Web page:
Rusty Bowers, the Republican speaker of Arizona’s House, braced every weekend for hordes of Trump supporters, some with weapons, who swarmed his home and blared videos that called him a pedophile.
“We had a daughter who was gravely ill, who was upset by what was happening outside,” he said. She died not long after, in late January 2021.
Gabriel Sterling, a top state election official in Georgia, recalled receiving an animated picture of a slowly twisting noose along with a note accusing him of treason. His boss, Georgia’s secretary of state, Brad Raffensperger, recounted that Trump supporters broke into his widowed daughter-in-law’s house and threatened his wife with sexual violence.
And Wandrea Moss and her mother, Ruby Freeman, two Black women who served as election workers during the pandemic in Georgia, suffered an onslaught of racist abuse and were driven into hiding after Rudolph W. Giuliani, President Donald J. Trump’s lawyer, lied that they had rigged the election against Mr. Trump.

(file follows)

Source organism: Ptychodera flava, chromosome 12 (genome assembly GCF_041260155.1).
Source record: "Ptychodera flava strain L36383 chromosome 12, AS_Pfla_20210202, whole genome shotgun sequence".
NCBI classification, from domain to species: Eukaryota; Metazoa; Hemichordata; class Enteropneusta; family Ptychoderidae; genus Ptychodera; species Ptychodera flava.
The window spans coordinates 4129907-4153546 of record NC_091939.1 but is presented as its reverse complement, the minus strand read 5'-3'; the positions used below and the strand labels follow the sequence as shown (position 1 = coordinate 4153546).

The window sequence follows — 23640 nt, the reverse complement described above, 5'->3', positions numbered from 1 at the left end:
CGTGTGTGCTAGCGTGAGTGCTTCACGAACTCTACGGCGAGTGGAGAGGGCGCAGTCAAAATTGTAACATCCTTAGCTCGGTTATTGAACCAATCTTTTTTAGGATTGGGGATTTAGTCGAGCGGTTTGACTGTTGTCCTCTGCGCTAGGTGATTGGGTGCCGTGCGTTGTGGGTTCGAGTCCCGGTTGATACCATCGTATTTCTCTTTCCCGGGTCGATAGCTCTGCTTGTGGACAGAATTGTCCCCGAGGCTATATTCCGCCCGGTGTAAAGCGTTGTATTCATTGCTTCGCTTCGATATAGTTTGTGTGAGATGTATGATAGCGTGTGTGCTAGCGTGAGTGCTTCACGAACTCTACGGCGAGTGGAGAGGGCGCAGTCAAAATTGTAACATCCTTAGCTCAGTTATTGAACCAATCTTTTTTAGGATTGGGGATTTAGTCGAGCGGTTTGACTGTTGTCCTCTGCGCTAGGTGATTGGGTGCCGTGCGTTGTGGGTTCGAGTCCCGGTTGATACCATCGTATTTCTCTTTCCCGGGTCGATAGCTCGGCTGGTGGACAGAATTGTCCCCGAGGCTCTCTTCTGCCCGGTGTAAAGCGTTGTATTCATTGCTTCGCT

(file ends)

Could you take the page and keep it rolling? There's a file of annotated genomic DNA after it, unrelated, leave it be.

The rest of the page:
“I’ve lost my name and I’ve lost my reputation,” Ms. Freeman said, adding as her voice rose with emotion, “Do you know how it feels to have the president of the United States target you?”
Election official after election official testified to the House Jan. 6 committee on Tuesday in searing, emotional detail how Mr. Trump and his aides unleashed violent threats and vengeance on them for refusing to cave to his pressure to overturn the election in his favor.
The testimony showed how Mr. Trump and his aides encouraged his followers to target election officials in key states — even going so far as to post their personal cellphone numbers on Mr. Trump’s social media channels, which the committee cited as a particularly brutal effort by the president to cling to power.
“Donald Trump did not care about the threats of violence,” said Representative Liz Cheney, Republican of Wyoming and the vice chairwoman of the committee. “He did not condemn them. He made no effort to stop them. He went forward with his fake allegations anyway.”